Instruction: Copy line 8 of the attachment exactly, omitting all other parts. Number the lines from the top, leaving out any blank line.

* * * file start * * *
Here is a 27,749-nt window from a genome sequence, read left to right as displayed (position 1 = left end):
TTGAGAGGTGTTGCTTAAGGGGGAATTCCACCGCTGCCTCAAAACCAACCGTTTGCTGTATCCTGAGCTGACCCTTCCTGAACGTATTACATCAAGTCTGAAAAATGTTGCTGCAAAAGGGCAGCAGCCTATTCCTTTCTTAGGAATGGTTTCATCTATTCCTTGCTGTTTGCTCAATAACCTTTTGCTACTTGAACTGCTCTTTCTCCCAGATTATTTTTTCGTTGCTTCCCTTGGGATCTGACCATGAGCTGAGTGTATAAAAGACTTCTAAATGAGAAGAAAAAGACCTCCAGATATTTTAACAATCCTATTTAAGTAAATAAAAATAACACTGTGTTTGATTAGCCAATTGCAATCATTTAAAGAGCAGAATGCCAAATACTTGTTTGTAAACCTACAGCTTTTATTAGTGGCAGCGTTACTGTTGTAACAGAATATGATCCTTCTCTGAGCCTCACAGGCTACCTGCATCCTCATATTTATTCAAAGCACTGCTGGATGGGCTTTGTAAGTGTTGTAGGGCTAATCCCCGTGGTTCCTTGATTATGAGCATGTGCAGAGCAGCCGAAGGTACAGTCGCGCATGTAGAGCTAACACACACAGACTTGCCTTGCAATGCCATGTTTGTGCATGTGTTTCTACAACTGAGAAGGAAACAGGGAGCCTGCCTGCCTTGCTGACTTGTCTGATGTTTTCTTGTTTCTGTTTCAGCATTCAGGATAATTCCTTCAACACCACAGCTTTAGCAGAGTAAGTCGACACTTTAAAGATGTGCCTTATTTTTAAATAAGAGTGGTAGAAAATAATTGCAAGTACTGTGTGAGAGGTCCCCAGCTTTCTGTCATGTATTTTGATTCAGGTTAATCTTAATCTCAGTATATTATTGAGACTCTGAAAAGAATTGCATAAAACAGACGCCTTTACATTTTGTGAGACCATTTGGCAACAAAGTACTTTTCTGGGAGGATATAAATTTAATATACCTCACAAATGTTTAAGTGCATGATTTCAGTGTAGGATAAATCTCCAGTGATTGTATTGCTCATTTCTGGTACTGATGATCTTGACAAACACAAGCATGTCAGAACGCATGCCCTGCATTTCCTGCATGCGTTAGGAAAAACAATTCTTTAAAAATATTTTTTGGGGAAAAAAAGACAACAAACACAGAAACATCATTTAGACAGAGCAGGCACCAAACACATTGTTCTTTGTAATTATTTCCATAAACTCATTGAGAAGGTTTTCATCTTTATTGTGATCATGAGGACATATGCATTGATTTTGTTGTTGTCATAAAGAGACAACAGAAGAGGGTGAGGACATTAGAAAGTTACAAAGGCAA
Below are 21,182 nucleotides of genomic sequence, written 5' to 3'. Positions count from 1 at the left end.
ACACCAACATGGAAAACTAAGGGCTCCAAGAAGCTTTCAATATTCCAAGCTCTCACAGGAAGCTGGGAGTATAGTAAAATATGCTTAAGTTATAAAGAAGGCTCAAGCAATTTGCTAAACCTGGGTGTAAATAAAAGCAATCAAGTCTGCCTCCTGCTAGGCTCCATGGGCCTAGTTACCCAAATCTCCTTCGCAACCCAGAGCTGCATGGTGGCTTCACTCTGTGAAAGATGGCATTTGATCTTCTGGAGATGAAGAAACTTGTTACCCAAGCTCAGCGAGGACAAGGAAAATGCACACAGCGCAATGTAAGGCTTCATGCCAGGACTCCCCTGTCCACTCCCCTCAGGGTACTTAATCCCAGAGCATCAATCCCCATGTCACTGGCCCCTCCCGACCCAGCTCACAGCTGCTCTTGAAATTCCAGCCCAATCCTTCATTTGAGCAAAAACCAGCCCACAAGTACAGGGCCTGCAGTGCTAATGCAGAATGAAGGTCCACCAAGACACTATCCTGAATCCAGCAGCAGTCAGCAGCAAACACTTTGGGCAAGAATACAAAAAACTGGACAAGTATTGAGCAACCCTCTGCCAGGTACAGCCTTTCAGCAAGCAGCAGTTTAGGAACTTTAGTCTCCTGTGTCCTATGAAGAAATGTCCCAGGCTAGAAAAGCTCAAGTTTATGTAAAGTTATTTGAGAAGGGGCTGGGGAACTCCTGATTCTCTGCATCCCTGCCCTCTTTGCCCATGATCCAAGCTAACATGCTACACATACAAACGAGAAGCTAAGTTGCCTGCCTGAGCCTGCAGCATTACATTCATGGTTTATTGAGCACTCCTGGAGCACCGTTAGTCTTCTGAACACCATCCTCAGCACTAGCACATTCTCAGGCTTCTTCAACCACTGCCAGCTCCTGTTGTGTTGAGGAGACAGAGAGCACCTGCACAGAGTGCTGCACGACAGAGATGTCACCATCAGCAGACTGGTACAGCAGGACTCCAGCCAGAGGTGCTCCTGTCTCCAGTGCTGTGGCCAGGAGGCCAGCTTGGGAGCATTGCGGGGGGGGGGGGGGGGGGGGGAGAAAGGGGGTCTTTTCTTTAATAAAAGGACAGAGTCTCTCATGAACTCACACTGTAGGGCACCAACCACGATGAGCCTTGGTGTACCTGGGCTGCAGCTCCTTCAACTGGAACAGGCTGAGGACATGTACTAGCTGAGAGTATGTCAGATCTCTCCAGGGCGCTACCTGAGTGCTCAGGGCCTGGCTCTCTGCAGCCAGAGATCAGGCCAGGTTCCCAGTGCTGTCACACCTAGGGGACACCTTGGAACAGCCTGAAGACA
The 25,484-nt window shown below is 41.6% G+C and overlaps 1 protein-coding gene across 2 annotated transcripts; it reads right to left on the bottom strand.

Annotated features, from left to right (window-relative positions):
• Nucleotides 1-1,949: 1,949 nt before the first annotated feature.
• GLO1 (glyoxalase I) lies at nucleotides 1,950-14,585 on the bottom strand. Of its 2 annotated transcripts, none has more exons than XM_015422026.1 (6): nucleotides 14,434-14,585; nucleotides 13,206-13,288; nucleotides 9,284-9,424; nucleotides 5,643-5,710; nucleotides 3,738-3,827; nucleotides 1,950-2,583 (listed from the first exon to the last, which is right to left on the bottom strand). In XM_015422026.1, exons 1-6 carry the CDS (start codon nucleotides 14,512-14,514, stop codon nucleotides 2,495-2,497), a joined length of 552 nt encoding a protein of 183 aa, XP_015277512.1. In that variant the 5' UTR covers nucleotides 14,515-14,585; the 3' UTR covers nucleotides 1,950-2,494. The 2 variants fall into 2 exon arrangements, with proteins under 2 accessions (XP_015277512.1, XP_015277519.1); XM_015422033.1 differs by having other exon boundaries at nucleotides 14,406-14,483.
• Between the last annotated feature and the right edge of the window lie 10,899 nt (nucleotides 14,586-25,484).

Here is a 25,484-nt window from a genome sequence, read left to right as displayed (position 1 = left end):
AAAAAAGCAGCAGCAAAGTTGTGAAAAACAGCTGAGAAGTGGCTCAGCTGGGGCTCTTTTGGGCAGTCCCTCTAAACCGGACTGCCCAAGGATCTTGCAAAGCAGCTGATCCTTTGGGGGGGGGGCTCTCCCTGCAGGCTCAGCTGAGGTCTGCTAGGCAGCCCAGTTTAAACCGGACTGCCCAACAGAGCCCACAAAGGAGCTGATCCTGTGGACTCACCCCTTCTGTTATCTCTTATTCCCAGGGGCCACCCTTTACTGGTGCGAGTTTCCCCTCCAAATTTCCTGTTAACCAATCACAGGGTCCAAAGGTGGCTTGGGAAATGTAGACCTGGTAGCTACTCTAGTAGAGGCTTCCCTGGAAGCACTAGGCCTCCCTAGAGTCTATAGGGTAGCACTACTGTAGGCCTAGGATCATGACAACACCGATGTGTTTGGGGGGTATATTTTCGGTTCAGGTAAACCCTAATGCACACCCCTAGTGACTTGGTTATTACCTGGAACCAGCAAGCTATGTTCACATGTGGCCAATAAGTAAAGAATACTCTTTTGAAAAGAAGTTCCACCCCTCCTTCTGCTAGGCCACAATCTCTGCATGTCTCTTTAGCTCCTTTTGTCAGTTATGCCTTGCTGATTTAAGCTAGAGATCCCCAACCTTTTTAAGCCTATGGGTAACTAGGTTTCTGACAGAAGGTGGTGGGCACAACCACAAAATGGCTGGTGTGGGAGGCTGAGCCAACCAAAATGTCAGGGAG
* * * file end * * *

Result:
• GLO1 (glyoxalase I) lies at nucleotides 1,950-14,585 on the bottom strand. Of its 2 annotated transcripts, none has more exons than XM_015422026.1 (6): nucleotides 14,434-14,585; nucleotides 13,206-13,288; nucleotides 9,284-9,424; nucleotides 5,643-5,710; nucleotides 3,738-3,827; nucleotides 1,950-2,583 (listed from the first exon to the last, which is right to left on the bottom strand). In XM_015422026.1, exons 1-6 carry the CDS (start codon nucleotides 14,512-14,514, stop codon nucleotides 2,495-2,497), a joined length of 552 nt encoding a protein of 183 aa, XP_015277512.1. In that variant the 5' UTR covers nucleotides 14,515-14,585; the 3' UTR covers nucleotides 1,950-2,494. The 2 variants fall into 2 exon arrangements, with proteins under 2 accessions (XP_015277512.1, XP_015277519.1); XM_015422033.1 differs by having other exon boundaries at nucleotides 14,406-14,483.